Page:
Pick-up your baby when it cries; let your baby cry itself out. Feed your baby whenever it’s hungry; feed your baby on a schedule. Let your baby choose its own food; feed the baby only homemade food.
The list of contradictory parental advice goes on. Latest to enter the fray is sleeping with your infant in the same room. The conventional wisdom is put your baby in another room. The latest is that sleeping in the same room with you is good for your baby.
Evidence for the latest advice comes from the field of neurobiology. We know a great deal about the early development of the brain. Everyone agrees that what happens in early childhood plays a large role in life as an adult.
Those advocating a return to co-sleeping look at cortisol, a steroid hormone, an important component in fetal development. Cortisol is necessary for lung development, for example. Cortisol, like all steroids, can be harmful in too large a dose. Large doses of the steroid are released under stress and can lead to depression, PTSD, diabetes, obesity and low bone density and other illnesses.
Darcia Narvaez, professor of psychology at the University of Notre Dame, is a leading figure in the field of moral development, is concerned about the effects excess stress in infants leads to long-term developments that undermine ethical behavior. She contends that her studies show that infants experience stress when separated from parents, thereby flooding the brain with cortisol. Increased cortisol adversely effects the development of conscience, empathy, self-regulation and impulse control. “The way we raise our children today in this country is increasingly depriving them of the practices that lead to well being and a moral sense,” Narvaez says.
Narvaez also claims that today’s practices of letting children cry it out, bottle feeding and separating them away from parents’ beds accounts for ADD/ADHD, depression and a dramatic drop in the last 30 years in empathy amongst college students. Co-sleeping, she adds, reduces the incidence of SIDS by reducing stress in the infant and, thereby, regulating cortisol to its proper, low levels.
This is a lot of freight to load onto parental behavior. How accurate is this assessment. There is no question that stress induces high levels of cortisol, However, a host of questions are raised. Does stress in infants cause long-term harmful effects? How do we eliminate confounding factors in later development? How much stress is harmful? Is there a difference between acute and chronic stress?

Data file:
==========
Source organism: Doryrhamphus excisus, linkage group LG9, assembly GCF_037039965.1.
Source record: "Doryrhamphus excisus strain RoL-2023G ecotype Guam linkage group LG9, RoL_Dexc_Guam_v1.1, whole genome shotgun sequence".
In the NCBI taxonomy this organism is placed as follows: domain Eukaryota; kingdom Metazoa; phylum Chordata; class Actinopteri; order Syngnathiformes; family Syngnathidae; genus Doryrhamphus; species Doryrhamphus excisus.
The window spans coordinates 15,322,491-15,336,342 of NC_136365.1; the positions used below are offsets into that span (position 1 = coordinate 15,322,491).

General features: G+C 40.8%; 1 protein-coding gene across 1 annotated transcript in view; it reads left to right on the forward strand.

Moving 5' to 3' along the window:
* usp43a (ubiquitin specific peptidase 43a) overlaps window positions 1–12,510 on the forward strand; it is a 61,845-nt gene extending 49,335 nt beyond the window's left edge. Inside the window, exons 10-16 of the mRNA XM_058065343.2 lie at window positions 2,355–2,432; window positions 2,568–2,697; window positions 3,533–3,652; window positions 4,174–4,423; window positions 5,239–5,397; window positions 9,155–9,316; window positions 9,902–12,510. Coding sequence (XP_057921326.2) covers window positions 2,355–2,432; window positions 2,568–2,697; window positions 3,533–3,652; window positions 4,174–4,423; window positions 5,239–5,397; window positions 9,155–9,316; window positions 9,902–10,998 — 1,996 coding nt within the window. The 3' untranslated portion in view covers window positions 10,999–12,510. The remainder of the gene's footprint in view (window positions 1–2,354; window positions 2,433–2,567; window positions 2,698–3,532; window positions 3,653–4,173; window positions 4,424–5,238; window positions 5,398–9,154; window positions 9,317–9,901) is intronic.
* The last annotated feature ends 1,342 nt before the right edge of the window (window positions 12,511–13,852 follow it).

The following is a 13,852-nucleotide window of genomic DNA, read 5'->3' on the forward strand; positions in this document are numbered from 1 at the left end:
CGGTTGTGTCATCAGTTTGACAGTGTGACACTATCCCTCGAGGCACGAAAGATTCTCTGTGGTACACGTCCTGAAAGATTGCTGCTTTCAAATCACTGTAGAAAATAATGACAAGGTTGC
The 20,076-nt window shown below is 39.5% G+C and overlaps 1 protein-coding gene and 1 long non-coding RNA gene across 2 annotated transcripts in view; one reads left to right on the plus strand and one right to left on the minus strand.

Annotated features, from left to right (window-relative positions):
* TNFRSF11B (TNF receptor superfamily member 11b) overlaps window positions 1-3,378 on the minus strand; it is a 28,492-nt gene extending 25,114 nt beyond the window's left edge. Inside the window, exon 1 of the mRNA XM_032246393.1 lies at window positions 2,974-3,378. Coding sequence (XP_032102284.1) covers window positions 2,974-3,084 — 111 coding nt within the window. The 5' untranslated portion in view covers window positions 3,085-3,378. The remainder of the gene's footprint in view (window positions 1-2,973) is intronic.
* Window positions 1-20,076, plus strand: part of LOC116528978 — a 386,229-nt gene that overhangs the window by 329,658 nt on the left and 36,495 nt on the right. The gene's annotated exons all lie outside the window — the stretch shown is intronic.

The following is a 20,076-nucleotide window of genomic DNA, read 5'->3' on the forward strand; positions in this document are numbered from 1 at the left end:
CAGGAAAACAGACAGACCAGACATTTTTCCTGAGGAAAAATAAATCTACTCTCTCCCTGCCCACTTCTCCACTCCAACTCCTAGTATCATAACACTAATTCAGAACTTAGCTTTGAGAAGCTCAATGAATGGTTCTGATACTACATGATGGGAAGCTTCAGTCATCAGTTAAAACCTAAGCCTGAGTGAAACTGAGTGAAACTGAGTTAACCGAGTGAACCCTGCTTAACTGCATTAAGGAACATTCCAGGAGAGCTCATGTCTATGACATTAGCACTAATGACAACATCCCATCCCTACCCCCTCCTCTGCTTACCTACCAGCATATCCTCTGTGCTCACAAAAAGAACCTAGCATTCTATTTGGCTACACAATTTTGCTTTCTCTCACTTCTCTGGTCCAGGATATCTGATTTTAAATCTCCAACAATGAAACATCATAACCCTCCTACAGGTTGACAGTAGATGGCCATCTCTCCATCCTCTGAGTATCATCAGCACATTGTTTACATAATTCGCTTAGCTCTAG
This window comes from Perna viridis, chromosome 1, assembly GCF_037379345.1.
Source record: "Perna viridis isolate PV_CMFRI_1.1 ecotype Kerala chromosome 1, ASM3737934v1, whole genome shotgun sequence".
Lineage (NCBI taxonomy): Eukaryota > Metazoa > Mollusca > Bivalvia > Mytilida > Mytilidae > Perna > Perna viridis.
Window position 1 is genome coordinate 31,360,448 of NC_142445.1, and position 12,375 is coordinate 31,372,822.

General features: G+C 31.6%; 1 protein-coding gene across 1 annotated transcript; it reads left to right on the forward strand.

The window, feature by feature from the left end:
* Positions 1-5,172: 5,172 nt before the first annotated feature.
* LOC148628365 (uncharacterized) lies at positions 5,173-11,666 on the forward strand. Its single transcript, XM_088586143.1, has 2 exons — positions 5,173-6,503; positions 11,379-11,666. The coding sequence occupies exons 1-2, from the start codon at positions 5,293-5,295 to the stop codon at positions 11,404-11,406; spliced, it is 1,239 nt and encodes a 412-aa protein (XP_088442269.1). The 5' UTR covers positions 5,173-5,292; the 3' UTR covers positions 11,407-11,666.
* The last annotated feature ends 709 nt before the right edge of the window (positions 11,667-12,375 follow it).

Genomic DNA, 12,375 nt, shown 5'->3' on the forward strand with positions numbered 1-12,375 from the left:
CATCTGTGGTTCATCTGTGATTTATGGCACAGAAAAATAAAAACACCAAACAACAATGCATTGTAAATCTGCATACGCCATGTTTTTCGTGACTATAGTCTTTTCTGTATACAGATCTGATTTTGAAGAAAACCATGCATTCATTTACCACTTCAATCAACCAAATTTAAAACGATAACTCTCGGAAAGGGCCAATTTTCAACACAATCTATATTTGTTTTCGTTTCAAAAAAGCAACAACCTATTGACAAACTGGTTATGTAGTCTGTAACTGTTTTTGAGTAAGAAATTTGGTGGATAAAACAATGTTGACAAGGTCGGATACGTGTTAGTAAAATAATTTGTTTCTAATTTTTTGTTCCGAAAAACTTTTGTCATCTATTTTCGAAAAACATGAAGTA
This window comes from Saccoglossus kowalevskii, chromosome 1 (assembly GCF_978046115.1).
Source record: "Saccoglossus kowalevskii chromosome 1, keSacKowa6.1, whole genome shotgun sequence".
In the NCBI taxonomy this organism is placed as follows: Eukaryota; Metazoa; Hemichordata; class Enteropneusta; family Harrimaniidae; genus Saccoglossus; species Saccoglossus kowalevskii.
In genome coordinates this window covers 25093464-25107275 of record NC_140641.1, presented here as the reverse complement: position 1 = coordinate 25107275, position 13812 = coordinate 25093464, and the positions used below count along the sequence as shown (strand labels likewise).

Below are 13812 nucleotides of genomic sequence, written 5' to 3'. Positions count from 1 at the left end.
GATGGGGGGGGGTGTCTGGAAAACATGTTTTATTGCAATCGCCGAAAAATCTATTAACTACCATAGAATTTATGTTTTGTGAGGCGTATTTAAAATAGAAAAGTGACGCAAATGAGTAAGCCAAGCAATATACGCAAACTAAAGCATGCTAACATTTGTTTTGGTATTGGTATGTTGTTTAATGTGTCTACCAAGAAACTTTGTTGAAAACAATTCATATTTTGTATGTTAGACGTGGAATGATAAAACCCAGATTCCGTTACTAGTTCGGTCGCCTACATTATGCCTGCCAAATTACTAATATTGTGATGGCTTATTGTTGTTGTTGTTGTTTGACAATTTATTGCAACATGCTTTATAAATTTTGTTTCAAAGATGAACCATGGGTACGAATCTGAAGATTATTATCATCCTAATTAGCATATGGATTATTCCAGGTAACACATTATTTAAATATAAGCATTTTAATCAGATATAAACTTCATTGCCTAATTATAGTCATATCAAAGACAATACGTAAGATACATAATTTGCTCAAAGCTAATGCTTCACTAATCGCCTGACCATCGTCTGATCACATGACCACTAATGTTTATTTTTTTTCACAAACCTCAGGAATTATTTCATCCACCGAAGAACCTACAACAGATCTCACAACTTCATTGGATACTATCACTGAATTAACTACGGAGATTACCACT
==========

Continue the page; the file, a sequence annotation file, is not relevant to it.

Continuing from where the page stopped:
The relationship between stress and predicted outcomes is a complicated matter. An infant experiences stress when it is frustrated, but it also experiences stress when those around it are stressed themselves. What effects does a parent’s stress have on an infant’s brain development? Which is experience as the greater stress: sleeping alone or having a parent who is sleep deprived?
Where does this leave today’s parent? Perhaps a little more stressful than needs be. Breastfeeding is good, but not under all circumstances. Taking great care in what food you give you child is prudent, but being too concerned can also create unnecessary anxiety. Sleeping with your child won’t hurt either you or your infant, but you may find it uncomfortable and intrusive. Forming close attachments is beneficial, but too close a bonding may lead to raising children who never question authority, a necessary element for critical thinking.
The best advice for parents is to find the middle ground where you are most comfortable. You only have so much control over what kind of person your child will become. The main thing you can do for them is to be the person yourself that you wish for them to be. They learn more from you by what they see of your character than from the specifics of what you do.
As in so many things in life, the Golden Mean is often correct way.